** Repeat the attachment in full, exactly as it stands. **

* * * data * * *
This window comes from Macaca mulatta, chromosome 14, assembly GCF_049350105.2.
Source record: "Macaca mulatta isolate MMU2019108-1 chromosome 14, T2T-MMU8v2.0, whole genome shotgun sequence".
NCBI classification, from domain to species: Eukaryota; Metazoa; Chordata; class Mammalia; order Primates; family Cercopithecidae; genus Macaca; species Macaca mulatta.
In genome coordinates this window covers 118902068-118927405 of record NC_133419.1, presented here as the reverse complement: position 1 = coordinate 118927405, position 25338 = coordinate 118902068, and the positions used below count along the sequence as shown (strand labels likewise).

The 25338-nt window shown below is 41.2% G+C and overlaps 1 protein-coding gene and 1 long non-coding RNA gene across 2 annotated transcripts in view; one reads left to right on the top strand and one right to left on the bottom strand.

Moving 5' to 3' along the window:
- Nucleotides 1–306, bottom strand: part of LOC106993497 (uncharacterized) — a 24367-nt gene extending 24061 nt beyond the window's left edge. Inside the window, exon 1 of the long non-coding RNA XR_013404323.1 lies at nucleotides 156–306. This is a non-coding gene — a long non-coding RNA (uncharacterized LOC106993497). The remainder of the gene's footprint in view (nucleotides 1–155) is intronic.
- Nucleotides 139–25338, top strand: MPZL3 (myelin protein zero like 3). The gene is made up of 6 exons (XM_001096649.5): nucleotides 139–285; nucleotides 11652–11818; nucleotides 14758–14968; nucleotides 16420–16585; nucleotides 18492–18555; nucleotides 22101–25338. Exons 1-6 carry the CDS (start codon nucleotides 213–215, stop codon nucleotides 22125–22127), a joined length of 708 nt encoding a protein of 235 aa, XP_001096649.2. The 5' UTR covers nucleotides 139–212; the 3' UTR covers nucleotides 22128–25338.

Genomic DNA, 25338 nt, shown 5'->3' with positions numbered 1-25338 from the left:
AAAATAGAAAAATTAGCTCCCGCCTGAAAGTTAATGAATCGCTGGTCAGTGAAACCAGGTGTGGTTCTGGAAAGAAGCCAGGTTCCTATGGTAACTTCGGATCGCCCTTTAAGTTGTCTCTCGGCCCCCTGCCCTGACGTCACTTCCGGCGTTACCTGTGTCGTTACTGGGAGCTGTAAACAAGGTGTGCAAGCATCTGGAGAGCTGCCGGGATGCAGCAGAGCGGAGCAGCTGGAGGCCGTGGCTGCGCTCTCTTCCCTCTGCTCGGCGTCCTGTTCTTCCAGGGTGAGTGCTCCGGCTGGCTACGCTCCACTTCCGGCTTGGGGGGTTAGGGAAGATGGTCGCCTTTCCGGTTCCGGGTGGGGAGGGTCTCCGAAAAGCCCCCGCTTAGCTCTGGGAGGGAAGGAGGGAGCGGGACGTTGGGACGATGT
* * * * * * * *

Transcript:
This window comes from Macaca mulatta, chromosome 14, assembly GCF_049350105.2.
Source record: "Macaca mulatta isolate MMU2019108-1 chromosome 14, T2T-MMU8v2.0, whole genome shotgun sequence".
NCBI classification, from domain to species: Eukaryota; Metazoa; Chordata; class Mammalia; order Primates; family Cercopithecidae; genus Macaca; species Macaca mulatta.
In genome coordinates this window covers 118902068-118927405 of record NC_133419.1, presented here as the reverse complement: position 1 = coordinate 118927405, position 25338 = coordinate 118902068, and the positions used below count along the sequence as shown (strand labels likewise).

The 25338-nt window shown below is 41.2% G+C and overlaps 1 protein-coding gene and 1 long non-coding RNA gene across 2 annotated transcripts in view; one reads left to right on the top strand and one right to left on the bottom strand.

Moving 5' to 3' along the window:
- Nucleotides 1–306, bottom strand: part of LOC106993497 (uncharacterized) — a 24367-nt gene extending 24061 nt beyond the window's left edge. Inside the window, exon 1 of the long non-coding RNA XR_013404323.1 lies at nucleotides 156–306. This is a non-coding gene — a long non-coding RNA (uncharacterized LOC106993497). The remainder of the gene's footprint in view (nucleotides 1–155) is intronic.
- Nucleotides 139–25338, top strand: MPZL3 (myelin protein zero like 3). The gene is made up of 6 exons (XM_001096649.5): nucleotides 139–285; nucleotides 11652–11818; nucleotides 14758–14968; nucleotides 16420–16585; nucleotides 18492–18555; nucleotides 22101–25338. Exons 1-6 carry the CDS (start codon nucleotides 213–215, stop codon nucleotides 22125–22127), a joined length of 708 nt encoding a protein of 235 aa, XP_001096649.2. The 5' UTR covers nucleotides 139–212; the 3' UTR covers nucleotides 22128–25338.

Genomic DNA, 25338 nt, shown 5'->3' with positions numbered 1-25338 from the left:
AAAATAGAAAAATTAGCTCCCGCCTGAAAGTTAATGAATCGCTGGTCAGTGAAACCAGGTGTGGTTCTGGAAAGAAGCCAGGTTCCTATGGTAACTTCGGATCGCCCTTTAAGTTGTCTCTCGGCCCCCTGCCCTGACGTCACTTCCGGCGTTACCTGTGTCGTTACTGGGAGCTGTAAACAAGGTGTGCAAGCATCTGGAGAGCTGCCGGGATGCAGCAGAGCGGAGCAGCTGGAGGCCGTGGCTGCGCTCTCTTCCCTCTGCTCGGCGTCCTGTTCTTCCAGGGTGAGTGCTCCGGCTGGCTACGCTCCACTTCCGGCTTGGGGGGTTAGGGAAGATGGTCGCCTTTCCGGTTCCGGGTGGGGAGGGTCTCCGAAAAGCCCCCGCTTAGCTCTGGGAGGGAAGGAGGGAGCGGGACGTTGGGACGATGT